I am trying to lose weight, so I often skip breakfast. My husband insists that this is not good for me and actually works against my efforts to lose weight. What do you say? --Shirley
We have always heard, "Breakfast is the most important meal of the day." However, recent studies have challenged this age-old standard. Some studies have found that people who skip breakfast do not overcompensate for this and overeat later in the day. Other studies show a connection between skipping breakfast and being overweight, but some argue that this has nothing to do with breakfast itself. People who eat breakfast tend to have other healthy habits. They eat more fiber, exercise, do not smoke, and drink less alcohol than those who skip the morning meal.
The truth is there aren't enough good studies on this topic to make a scientific conclusion. The largest study I found was about 300 people, which isn't large enough to draw a conclusion for the entire population.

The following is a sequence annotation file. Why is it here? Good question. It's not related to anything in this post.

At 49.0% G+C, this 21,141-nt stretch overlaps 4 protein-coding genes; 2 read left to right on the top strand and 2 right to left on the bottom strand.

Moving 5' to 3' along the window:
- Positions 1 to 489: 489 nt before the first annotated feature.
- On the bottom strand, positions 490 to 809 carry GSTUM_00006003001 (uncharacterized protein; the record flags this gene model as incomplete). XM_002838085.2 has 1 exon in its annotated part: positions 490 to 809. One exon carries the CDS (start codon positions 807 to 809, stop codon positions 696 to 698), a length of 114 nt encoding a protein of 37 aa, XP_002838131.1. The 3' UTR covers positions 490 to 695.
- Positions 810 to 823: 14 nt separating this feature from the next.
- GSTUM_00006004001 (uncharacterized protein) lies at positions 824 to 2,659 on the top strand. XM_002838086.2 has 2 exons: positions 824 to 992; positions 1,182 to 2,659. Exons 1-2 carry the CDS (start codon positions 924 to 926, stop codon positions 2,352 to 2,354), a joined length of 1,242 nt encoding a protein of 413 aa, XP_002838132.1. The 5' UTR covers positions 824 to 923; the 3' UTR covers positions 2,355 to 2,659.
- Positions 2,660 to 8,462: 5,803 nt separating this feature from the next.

While in clinical practice, people would often tell me that they had trouble with night eating, even when they weren't hungry. Inevitably, these were the people who skipped breakfast. When a person consumes more calories than she needs (at night), the body stores this in an intermediate form of energy known as glycogen. You wake up the next morning and don't feel hungry because your body knows it has fuel reserved. You skip breakfast, and the cycle starts all over again.
My advice is to eat breakfast. It anchors your appetite for the rest of the day and may help protect you from needless snacking in the evening. Choose a meal with carbohydrates and protein: peanut butter on toast with a banana; eggs with salsa plus toast; or a high fiber, low sugar cereal plus protein. If you don't care for breakfast food, don't eat it. Enjoy leftovers from the night before.
Since people who eat breakfast tend to have other healthy behaviors, all the more reason to spoon it in. Maybe it will give you the energy to get to the gym!